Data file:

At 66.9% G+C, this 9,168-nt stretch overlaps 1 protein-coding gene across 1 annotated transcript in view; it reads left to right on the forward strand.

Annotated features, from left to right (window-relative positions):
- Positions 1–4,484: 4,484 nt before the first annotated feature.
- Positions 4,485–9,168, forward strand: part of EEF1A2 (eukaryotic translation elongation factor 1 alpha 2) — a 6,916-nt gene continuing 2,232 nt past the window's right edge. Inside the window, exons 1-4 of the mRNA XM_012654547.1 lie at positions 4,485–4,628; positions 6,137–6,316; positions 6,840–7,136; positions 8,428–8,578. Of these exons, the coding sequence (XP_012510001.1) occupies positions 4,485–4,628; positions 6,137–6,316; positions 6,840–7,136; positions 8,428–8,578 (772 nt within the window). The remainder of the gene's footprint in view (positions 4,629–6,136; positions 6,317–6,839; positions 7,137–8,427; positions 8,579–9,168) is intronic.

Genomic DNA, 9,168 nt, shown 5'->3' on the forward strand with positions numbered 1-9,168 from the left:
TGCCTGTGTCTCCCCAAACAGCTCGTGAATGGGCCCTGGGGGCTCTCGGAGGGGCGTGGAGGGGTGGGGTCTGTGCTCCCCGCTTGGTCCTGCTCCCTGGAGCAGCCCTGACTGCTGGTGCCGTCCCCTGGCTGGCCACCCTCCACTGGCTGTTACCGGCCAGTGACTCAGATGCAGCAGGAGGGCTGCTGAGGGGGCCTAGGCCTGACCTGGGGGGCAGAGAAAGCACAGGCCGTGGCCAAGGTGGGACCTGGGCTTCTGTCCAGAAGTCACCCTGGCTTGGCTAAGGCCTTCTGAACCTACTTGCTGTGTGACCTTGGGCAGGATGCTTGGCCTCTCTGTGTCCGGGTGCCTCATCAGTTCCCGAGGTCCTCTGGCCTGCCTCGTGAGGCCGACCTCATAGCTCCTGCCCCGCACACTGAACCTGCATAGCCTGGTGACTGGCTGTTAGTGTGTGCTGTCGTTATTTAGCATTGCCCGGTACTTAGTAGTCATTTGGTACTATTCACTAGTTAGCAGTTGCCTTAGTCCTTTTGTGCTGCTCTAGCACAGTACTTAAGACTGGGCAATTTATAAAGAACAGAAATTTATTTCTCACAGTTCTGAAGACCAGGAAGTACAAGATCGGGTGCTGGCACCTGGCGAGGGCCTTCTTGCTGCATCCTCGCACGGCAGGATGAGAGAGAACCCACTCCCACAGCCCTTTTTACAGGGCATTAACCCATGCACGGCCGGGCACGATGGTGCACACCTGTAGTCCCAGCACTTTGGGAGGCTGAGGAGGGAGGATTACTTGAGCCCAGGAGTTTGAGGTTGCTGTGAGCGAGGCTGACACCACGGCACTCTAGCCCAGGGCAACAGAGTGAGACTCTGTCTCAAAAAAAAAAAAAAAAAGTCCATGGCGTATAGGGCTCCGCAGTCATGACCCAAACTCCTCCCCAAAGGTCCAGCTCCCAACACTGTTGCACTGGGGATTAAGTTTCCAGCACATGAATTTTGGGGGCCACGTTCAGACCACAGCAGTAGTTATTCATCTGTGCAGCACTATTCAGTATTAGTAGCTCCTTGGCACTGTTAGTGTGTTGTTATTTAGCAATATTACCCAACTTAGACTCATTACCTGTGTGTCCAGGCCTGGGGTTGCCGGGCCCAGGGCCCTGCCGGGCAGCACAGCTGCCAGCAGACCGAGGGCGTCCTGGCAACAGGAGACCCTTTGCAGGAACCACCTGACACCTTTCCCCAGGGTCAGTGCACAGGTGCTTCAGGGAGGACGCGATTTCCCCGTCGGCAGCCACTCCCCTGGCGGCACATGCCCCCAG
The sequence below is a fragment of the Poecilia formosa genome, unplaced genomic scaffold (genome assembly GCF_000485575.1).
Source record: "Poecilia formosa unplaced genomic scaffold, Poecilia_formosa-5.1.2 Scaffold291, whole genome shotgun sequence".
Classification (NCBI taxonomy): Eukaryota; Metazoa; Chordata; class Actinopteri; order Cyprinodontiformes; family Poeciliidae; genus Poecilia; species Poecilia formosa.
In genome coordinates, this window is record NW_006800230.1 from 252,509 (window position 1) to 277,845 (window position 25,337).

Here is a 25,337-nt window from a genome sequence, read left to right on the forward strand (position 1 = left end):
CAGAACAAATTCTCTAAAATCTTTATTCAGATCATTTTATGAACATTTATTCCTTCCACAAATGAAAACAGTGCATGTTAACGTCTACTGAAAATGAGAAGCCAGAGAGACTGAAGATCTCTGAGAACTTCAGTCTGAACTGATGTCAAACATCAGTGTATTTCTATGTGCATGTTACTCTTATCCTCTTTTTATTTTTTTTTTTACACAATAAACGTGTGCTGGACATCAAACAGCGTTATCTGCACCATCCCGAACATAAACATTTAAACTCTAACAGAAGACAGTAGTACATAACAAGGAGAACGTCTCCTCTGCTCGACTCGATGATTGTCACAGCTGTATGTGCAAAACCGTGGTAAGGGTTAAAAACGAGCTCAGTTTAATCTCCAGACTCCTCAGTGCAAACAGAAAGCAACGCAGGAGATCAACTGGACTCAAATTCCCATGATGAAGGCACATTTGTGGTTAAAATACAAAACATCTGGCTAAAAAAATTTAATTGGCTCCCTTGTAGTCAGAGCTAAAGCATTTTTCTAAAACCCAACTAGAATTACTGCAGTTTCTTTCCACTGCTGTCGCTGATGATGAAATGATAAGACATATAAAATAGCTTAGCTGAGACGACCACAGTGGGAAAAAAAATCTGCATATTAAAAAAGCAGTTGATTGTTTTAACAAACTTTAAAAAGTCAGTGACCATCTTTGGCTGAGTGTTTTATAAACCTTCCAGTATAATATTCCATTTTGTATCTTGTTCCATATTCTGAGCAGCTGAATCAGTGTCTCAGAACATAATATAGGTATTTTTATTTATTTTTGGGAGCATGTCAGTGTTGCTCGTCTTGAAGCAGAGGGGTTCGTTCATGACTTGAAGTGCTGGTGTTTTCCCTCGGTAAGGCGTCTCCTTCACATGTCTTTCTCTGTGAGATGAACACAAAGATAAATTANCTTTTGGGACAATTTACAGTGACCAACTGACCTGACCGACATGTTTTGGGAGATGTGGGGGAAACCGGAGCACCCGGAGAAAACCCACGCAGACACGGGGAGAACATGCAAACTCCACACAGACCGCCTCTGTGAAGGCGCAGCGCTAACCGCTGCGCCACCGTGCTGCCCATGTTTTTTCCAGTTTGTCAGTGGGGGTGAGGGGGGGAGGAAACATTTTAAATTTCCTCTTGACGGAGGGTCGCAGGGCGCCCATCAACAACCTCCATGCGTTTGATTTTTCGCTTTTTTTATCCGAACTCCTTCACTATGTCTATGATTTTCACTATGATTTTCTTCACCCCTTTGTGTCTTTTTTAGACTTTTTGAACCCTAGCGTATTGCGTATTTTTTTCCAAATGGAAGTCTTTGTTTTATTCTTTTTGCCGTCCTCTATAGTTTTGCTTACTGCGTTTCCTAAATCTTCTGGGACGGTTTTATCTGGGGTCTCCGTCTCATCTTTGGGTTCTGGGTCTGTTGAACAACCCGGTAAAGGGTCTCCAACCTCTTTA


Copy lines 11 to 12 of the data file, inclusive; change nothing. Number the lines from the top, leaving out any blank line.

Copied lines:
Here is a 25,337-nt window from a genome sequence, read left to right on the forward strand (position 1 = left end):
CAGAACAAATTCTCTAAAATCTTTATTCAGATCATTTTATGAACATTTATTCCTTCCACAAATGAAAACAGTGCATGTTAACGTCTACTGAAAATGAGAAGCCAGAGAGACTGAAGATCTCTGAGAACTTCAGTCTGAACTGATGTCAAACATCAGTGTATTTCTATGTGCATGTTACTCTTATCCTCTTTTTATTTTTTTTTTTACACAATAAACGTGTGCTGGACATCAAACAGCGTTATCTGCACCATCCCGAACATAAACATTTAAACTCTAACAGAAGACAGTAGTACATAACAAGGAGAACGTCTCCTCTGCTCGACTCGATGATTGTCACAGCTGTATGTGCAAAACCGTGGTAAGGGTTAAAAACGAGCTCAGTTTAATCTCCAGACTCCTCAGTGCAAACAGAAAGCAACGCAGGAGATCAACTGGACTCAAATTCCCATGATGAAGGCACATTTGTGGTTAAAATACAAAACATCTGGCTAAAAAAATTTAATTGGCTCCCTTGTAGTCAGAGCTAAAGCATTTTTCTAAAACCCAACTAGAATTACTGCAGTTTCTTTCCACTGCTGTCGCTGATGATGAAATGATAAGACATATAAAATAGCTTAGCTGAGACGACCACAGTGGGAAAAAAAATCTGCATATTAAAAAAGCAGTTGATTGTTTTAACAAACTTTAAAAAGTCAGTGACCATCTTTGGCTGAGTGTTTTATAAACCTTCCAGTATAATATTCCATTTTGTATCTTGTTCCATATTCTGAGCAGCTGAATCAGTGTCTCAGAACATAATATAGGTATTTTTATTTATTTTTGGGAGCATGTCAGTGTTGCTCGTCTTGAAGCAGAGGGGTTCGTTCATGACTTGAAGTGCTGGTGTTTTCCCTCGGTAAGGCGTCTCCTTCACATGTCTTTCTCTGTGAGATGAACACAAAGATAAATTANCTTTTGGGACAATTTACAGTGACCAACTGACCTGACCGACATGTTTTGGGAGATGTGGGGGAAACCGGAGCACCCGGAGAAAACCCACGCAGACACGGGGAGAACATGCAAACTCCACACAGACCGCCTCTGTGAAGGCGCAGCGCTAACCGCTGCGCCACCGTGCTGCCCATGTTTTTTCCAGTTTGTCAGTGGGGGTGAGGGGGGGAGGAAACATTTTAAATTTCCTCTTGACGGAGGGTCGCAGGGCGCCCATCAACAACCTCCATGCGTTTGATTTTTCGCTTTTTTTATCCGAACTCCTTCACTATGTCTATGATTTTCACTATGATTTTCTTCACCCCTTTGTGTCTTTTTTAGACTTTTTGAACCCTAGCGTATTGCGTATTTTTTTCCAAATGGAAGTCTTTGTTTTATTCTTTTTGCCGTCCTCTATAGTTTTGCTTACTGCGTTTCCTAAATCTTCTGGGACGGTTTTATCTGGGGTCTCCGTCTCATCTTTGGGTTCTGGGTCTGTTGAACAACCCGGTAAAGGGTCTCCAACCTCTTTA